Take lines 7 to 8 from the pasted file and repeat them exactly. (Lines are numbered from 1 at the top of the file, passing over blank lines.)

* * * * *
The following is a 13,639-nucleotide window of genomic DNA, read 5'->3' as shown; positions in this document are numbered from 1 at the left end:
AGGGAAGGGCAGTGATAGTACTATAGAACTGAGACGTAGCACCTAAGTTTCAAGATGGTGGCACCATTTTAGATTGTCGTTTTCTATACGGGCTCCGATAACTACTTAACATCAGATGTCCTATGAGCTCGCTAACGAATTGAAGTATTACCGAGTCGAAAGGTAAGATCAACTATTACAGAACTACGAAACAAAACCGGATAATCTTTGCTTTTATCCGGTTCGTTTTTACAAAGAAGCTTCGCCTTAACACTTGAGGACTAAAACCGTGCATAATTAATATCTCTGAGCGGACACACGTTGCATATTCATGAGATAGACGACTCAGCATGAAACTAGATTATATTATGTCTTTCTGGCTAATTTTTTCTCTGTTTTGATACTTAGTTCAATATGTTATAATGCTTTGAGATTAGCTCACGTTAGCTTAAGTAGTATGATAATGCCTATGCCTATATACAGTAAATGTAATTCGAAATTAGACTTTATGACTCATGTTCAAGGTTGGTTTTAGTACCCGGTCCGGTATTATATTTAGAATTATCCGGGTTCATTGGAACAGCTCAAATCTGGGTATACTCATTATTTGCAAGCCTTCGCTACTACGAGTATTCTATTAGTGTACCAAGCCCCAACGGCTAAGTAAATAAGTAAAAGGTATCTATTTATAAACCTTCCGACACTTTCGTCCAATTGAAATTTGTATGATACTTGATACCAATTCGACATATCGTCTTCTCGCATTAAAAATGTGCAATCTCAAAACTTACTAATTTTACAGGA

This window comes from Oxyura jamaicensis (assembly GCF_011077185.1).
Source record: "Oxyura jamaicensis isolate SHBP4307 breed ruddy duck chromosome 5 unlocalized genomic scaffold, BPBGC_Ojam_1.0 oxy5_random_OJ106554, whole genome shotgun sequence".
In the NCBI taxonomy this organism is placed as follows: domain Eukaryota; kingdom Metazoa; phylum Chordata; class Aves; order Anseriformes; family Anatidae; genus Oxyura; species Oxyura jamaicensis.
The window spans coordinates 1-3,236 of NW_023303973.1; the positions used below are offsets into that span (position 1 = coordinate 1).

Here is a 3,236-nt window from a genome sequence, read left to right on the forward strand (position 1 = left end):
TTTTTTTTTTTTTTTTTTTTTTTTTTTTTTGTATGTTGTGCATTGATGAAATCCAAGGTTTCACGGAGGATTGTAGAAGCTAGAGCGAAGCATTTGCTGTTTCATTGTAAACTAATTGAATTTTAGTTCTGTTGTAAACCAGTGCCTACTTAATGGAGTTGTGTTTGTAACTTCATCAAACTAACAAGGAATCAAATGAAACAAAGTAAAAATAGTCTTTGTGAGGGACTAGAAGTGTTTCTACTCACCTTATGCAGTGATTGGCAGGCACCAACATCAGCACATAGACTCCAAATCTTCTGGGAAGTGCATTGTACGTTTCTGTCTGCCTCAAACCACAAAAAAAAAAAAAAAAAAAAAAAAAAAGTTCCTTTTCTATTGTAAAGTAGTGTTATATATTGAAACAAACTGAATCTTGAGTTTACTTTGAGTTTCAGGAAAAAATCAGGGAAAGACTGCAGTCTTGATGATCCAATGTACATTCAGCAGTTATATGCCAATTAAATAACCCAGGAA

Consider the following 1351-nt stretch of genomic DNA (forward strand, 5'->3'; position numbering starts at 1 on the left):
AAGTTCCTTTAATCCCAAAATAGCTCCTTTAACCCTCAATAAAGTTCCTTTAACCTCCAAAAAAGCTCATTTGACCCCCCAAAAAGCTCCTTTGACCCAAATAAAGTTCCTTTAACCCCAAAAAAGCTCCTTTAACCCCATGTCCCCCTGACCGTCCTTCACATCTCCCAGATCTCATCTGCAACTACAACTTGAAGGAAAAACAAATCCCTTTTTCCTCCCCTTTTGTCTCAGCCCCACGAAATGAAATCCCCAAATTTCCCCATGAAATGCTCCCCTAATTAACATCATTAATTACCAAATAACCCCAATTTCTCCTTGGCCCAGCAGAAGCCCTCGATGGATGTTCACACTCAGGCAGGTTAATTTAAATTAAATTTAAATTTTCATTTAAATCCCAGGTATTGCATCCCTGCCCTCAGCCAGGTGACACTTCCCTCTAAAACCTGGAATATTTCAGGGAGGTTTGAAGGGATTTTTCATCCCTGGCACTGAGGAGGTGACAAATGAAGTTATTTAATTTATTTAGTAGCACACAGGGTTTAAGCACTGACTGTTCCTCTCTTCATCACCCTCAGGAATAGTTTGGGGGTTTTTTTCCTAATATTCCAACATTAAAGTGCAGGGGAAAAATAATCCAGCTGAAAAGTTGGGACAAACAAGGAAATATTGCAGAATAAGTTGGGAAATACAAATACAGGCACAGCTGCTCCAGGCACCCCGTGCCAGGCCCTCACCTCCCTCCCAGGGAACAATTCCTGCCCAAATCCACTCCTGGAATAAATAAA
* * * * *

Here is a 3,236-nt window from a genome sequence, read left to right on the forward strand (position 1 = left end):
TTTTTTTTTTTTTTTTTTTTTTTTTTTTTTGTATGTTGTGCATTGATGAAATCCAAGGTTTCACGGAGGATTGTAGAAGCTAGAGCGAAGCATTTGCTGTTTCATTGTAAACTAATTGAATTTTAGTTCTGTTGTAAACCAGTGCCTACTTAATGGAGTTGTGTTTGTAACTTCATCAAACTAACAAGGAATCAAATGAAACAAAGTAAAAATAGTCTTTGTGAGGGACTAGAAGTGTTTCTACTCACCTTATGCAGTGATTGGCAGGCACCAACATCAGCACATAGACTCCAAATCTTCTGGGAAGTGCATTGTACGTTTCTGTCTGCCTCAAACCACAAAAAAAAAAAAAAAAAAAAAAAAAAAGTTCCTTTTCTATTGTAAAGTAGTGTTATATATTGAAACAAACTGAATCTTGAGTTTACTTTGAGTTTCAGGAAAAAATCAGGGAAAGACTGCAGTCTTGATGATCCAATGTACATTCAGCAGTTATATGCCAATTAAATAACCCAGGAA